Release 08-29
April 24, 2008

    Leo Kay

ARB looks ahead to proposed landmark truck regulation after Board hears West Oakland health assessment
Diesel emissions from freeway trucks are major contributors to poor air quality

OAKLAND - Members of the Air Resources Board today emphasized the importance of passing a proposed state regulation before the Board later this year aimed at cleaning up emissions from 300,000 private diesel trucks after hearing a presentation from staff on additional health risks posed to West Oakland residents primarily by trucks transiting local freeways.

The study, developed in collaboration with the Bay Area Air Quality Management District, the Maritime Port of Oakland and Union Pacific Railroad, reveals that the estimated lifetime potential cancer risk for residents of West Oakland from exposure to diesel emissions is about 1,200 excess cancers per million people. The analysis covers 3.1 million people who reside in the affected area of 3,800 square miles. 

While diesel trucks account for a majority of the risk in West Oakland resulting in about 850 potential cancer cases per million or 70 percent, port operations account for an estimated lifetime potential cancer risk of 200 excess cancer cases per million, or about 15 percent of the total. Union Pacific railyard emissions amount to a potential cancer risk of about 40 excess cancer cases per million, or less than 5 percent and the remaining 10 percent of risk comes from a variety of diesel sources such as passenger trains and construction projects.

"This health assessment strenghtens our resolve to clean up the estimated 300,000 diesel trucks currently spewing health-threatening soot throughout the state," ARB Chairman Mary Nichols said. "If we fail to pass this regulation, West Oakland residents will continue to be endangered by this huge unregulated source of diesel emissions."

In the development of the ship emissions, ARB staff used transponder data (continuously reports ship location) to more accurate estimate where off-shore emissions are occurring.  For the first time in a large risk assessment, a regional wind field was generated using data from 30 onshore and 3 offshore weather stations. The CALPUFF model was used to estimate the ambient concentration of diesel particulate matter.  This model is capable of producing more precise results than the models used in the past due to its ability to account for highly varying wind fields and complex terrain.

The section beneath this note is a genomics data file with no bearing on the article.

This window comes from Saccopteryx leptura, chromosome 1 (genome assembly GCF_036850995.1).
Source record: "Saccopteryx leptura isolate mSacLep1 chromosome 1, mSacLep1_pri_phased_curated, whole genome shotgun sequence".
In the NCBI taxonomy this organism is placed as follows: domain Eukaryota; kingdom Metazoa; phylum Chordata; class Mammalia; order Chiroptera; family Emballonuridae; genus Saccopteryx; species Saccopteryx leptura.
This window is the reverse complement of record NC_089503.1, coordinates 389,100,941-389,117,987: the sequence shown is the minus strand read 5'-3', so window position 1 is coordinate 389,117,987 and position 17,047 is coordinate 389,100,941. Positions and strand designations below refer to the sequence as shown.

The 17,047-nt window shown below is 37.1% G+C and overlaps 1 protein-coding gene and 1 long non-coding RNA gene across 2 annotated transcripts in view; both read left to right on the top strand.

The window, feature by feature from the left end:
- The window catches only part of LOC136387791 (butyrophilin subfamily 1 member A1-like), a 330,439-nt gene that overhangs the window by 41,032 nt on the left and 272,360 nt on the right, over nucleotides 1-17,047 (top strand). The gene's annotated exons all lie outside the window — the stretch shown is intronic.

Emissions from diesel particulate matter are associated with causing a variety of health effects including premature death and a number of heart and lung diseases. The study also estimates the yearly non-cancer health impacts resulting from exposure to port-related diesel particulate matter emissions in the area: 18 premature deaths (age 30 and older), 290 asthma attacks, 2,600 days of work loss, and 15,000 minor restricted activity episodes. 

Having identified diesel particulate matter as a toxic air contaminant in 1998 due to its potential to cause cancer and other respiratory problems, ARB has put in place stringent regulations to curve the health risk to Californians.  The most recent adopted regulations to limit diesel emissions affect cargo handling equipment, transport refrigeration units, truck idling, off-road equipment, harbor craft, ship auxiliary engines, port drayage trucks and ships-at-berth.  Also, the introduction of cleaner fuel for railroads and ships has contributed to lower pollution around the ports and railyards.

Later this year, ARB will be considering proposed regulations involving on-road heavy duty diesel vehicles (trucks and buses) and ocean-going vessel main engines to further reduce diesel soot.  State control measures will contribute to an approximate decrease of 80 percent in harmful emissions by 2015. 

For more information on the West Oakland health risk assessment, please visit

The Air Resources Board is a department of the California Environmental Protection Agency. ARB's mission is to promote and protect public health, welfare, and ecological resources through effective reduction of air pollutants while recognizing and considering effects on the economy. The ARB oversees all air pollution control efforts in California to attain and maintain health based air quality standards.